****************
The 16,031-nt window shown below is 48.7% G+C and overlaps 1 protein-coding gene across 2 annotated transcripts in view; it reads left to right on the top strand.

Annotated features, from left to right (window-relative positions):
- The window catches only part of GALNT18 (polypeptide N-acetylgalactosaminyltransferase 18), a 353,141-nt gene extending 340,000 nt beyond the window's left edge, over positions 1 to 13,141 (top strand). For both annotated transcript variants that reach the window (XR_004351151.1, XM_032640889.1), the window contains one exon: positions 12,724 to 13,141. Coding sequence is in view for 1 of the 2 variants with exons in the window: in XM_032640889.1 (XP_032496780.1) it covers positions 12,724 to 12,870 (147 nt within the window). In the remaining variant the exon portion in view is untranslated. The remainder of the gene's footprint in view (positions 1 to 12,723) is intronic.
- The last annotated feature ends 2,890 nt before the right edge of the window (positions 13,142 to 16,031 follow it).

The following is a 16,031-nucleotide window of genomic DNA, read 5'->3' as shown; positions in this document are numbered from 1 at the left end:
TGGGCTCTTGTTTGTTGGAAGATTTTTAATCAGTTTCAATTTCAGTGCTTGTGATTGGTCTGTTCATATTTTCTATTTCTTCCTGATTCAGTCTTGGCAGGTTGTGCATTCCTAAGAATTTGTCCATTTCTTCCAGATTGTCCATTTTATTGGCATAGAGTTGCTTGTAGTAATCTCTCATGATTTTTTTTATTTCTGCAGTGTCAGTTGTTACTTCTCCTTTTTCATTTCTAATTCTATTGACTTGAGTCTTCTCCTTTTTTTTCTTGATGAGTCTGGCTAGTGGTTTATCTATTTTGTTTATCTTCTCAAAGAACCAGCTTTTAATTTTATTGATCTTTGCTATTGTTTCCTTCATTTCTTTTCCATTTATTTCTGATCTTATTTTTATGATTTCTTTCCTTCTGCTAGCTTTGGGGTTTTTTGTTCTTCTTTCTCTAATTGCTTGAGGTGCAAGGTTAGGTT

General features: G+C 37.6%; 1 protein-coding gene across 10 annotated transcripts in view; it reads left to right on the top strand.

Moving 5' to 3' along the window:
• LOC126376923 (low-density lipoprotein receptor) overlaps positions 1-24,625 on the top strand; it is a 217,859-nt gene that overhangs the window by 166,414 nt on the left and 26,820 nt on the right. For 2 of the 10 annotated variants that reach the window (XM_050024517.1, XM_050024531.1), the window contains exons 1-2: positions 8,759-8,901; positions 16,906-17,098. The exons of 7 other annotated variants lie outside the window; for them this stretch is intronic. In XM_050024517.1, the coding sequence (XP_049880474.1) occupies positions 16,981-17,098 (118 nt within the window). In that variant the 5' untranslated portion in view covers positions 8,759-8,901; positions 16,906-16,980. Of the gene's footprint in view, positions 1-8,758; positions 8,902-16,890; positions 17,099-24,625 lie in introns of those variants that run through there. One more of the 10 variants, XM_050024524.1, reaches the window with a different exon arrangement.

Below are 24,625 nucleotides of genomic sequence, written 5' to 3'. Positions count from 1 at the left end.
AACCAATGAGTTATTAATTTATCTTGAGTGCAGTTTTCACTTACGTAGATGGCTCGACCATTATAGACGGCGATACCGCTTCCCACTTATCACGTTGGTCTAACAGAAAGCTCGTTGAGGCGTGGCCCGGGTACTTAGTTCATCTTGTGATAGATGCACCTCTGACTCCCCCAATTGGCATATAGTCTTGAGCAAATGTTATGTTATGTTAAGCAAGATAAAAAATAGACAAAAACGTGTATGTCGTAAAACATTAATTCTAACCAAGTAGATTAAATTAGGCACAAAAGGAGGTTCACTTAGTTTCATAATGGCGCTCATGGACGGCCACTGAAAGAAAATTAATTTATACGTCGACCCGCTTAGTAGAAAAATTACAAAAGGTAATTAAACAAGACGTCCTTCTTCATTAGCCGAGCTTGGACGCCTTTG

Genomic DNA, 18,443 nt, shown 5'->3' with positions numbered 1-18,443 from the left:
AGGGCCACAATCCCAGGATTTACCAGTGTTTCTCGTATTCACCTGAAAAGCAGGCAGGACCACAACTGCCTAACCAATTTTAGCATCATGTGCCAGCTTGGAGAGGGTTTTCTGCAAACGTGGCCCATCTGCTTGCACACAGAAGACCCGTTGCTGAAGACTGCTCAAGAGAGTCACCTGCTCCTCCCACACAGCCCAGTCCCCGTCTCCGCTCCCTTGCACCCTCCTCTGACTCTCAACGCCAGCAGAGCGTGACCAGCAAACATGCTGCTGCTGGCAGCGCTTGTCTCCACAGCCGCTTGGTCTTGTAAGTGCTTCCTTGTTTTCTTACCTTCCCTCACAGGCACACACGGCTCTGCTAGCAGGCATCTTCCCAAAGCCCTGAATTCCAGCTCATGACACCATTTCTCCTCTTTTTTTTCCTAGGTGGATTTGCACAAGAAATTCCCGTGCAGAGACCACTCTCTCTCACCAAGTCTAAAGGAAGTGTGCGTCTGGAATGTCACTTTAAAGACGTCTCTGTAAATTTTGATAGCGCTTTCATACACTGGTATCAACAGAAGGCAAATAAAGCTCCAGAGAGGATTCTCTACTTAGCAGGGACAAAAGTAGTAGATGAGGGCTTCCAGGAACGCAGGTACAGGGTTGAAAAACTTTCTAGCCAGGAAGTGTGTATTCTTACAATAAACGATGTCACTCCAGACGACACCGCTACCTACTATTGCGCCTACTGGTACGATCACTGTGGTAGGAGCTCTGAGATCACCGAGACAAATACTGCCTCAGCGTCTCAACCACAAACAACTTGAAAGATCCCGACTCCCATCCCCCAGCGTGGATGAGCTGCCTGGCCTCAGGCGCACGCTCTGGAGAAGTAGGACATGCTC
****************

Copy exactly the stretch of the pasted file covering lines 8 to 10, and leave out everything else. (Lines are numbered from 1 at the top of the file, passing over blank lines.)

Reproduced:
Moving 5' to 3' along the window:
• LOC126376923 (low-density lipoprotein receptor) overlaps positions 1-24,625 on the top strand; it is a 217,859-nt gene that overhangs the window by 166,414 nt on the left and 26,820 nt on the right. For 2 of the 10 annotated variants that reach the window (XM_050024517.1, XM_050024531.1), the window contains exons 1-2: positions 8,759-8,901; positions 16,906-17,098. The exons of 7 other annotated variants lie outside the window; for them this stretch is intronic. In XM_050024517.1, the coding sequence (XP_049880474.1) occupies positions 16,981-17,098 (118 nt within the window). In that variant the 5' untranslated portion in view covers positions 8,759-8,901; positions 16,906-16,980. Of the gene's footprint in view, positions 1-8,758; positions 8,902-16,890; positions 17,099-24,625 lie in introns of those variants that run through there. One more of the 10 variants, XM_050024524.1, reaches the window with a different exon arrangement.

Below are 24,625 nucleotides of genomic sequence, written 5' to 3'. Positions count from 1 at the left end.